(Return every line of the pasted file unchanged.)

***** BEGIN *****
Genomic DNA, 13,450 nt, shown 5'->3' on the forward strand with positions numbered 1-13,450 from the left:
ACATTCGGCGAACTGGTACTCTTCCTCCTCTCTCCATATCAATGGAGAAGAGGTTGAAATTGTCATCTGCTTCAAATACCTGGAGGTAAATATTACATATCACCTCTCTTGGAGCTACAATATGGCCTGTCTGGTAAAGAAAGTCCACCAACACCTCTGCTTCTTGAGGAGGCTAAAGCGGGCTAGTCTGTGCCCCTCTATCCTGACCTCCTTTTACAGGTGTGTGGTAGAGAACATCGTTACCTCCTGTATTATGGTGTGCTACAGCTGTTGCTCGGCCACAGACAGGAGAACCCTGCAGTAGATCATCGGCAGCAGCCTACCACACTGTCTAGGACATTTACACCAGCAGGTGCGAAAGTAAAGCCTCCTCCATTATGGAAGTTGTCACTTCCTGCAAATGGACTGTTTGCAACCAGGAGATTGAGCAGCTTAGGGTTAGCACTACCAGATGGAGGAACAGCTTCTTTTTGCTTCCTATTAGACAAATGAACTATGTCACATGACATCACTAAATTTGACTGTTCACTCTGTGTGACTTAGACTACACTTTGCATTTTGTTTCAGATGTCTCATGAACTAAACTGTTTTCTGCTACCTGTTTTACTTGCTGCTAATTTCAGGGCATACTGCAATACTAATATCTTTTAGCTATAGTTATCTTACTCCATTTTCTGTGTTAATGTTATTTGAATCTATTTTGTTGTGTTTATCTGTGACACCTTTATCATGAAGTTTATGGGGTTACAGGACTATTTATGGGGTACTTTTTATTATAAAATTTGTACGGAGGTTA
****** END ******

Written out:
Genomic DNA, 13,450 nt, shown 5'->3' on the forward strand with positions numbered 1-13,450 from the left:
ACATTCGGCGAACTGGTACTCTTCCTCCTCTCTCCATATCAATGGAGAAGAGGTTGAAATTGTCATCTGCTTCAAATACCTGGAGGTAAATATTACATATCACCTCTCTTGGAGCTACAATATGGCCTGTCTGGTAAAGAAAGTCCACCAACACCTCTGCTTCTTGAGGAGGCTAAAGCGGGCTAGTCTGTGCCCCTCTATCCTGACCTCCTTTTACAGGTGTGTGGTAGAGAACATCGTTACCTCCTGTATTATGGTGTGCTACAGCTGTTGCTCGGCCACAGACAGGAGAACCCTGCAGTAGATCATCGGCAGCAGCCTACCACACTGTCTAGGACATTTACACCAGCAGGTGCGAAAGTAAAGCCTCCTCCATTATGGAAGTTGTCACTTCCTGCAAATGGACTGTTTGCAACCAGGAGATTGAGCAGCTTAGGGTTAGCACTACCAGATGGAGGAACAGCTTCTTTTTGCTTCCTATTAGACAAATGAACTATGTCACATGACATCACTAAATTTGACTGTTCACTCTGTGTGACTTAGACTACACTTTGCATTTTGTTTCAGATGTCTCATGAACTAAACTGTTTTCTGCTACCTGTTTTACTTGCTGCTAATTTCAGGGCATACTGCAATACTAATATCTTTTAGCTATAGTTATCTTACTCCATTTTCTGTGTTAATGTTATTTGAATCTATTTTGTTGTGTTTATCTGTGACACCTTTATCATGAAGTTTATGGGGTTACAGGACTATTTATGGGGTACTTTTTATTATAAAATTTGTACGGAGGTTA